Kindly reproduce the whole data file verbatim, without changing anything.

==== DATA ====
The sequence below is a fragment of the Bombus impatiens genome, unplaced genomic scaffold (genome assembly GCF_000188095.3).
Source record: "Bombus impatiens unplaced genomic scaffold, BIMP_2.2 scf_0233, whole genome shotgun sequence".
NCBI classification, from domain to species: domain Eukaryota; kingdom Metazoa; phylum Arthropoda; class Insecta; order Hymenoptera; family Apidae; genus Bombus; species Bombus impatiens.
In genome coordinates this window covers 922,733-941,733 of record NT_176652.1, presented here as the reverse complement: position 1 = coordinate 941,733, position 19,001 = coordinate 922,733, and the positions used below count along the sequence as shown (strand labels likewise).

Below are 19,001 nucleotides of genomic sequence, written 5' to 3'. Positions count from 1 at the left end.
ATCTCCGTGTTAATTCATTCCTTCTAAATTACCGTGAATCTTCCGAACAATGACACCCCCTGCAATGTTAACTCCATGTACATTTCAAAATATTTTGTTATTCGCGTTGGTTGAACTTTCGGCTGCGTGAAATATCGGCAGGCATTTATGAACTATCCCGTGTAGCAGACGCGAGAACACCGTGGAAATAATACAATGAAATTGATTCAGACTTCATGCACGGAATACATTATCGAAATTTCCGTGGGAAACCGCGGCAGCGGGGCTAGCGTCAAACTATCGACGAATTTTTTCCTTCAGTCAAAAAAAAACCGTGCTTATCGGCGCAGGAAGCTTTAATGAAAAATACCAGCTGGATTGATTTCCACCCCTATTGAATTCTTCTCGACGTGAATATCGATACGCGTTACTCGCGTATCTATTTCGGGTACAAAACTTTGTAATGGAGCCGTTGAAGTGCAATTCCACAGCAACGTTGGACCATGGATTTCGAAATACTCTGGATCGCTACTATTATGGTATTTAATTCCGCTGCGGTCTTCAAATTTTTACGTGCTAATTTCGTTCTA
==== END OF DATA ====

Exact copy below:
The sequence below is a fragment of the Bombus impatiens genome, unplaced genomic scaffold (genome assembly GCF_000188095.3).
Source record: "Bombus impatiens unplaced genomic scaffold, BIMP_2.2 scf_0233, whole genome shotgun sequence".
NCBI classification, from domain to species: domain Eukaryota; kingdom Metazoa; phylum Arthropoda; class Insecta; order Hymenoptera; family Apidae; genus Bombus; species Bombus impatiens.
In genome coordinates this window covers 922,733-941,733 of record NT_176652.1, presented here as the reverse complement: position 1 = coordinate 941,733, position 19,001 = coordinate 922,733, and the positions used below count along the sequence as shown (strand labels likewise).

Below are 19,001 nucleotides of genomic sequence, written 5' to 3'. Positions count from 1 at the left end.
ATCTCCGTGTTAATTCATTCCTTCTAAATTACCGTGAATCTTCCGAACAATGACACCCCCTGCAATGTTAACTCCATGTACATTTCAAAATATTTTGTTATTCGCGTTGGTTGAACTTTCGGCTGCGTGAAATATCGGCAGGCATTTATGAACTATCCCGTGTAGCAGACGCGAGAACACCGTGGAAATAATACAATGAAATTGATTCAGACTTCATGCACGGAATACATTATCGAAATTTCCGTGGGAAACCGCGGCAGCGGGGCTAGCGTCAAACTATCGACGAATTTTTTCCTTCAGTCAAAAAAAAACCGTGCTTATCGGCGCAGGAAGCTTTAATGAAAAATACCAGCTGGATTGATTTCCACCCCTATTGAATTCTTCTCGACGTGAATATCGATACGCGTTACTCGCGTATCTATTTCGGGTACAAAACTTTGTAATGGAGCCGTTGAAGTGCAATTCCACAGCAACGTTGGACCATGGATTTCGAAATACTCTGGATCGCTACTATTATGGTATTTAATTCCGCTGCGGTCTTCAAATTTTTACGTGCTAATTTCGTTCTA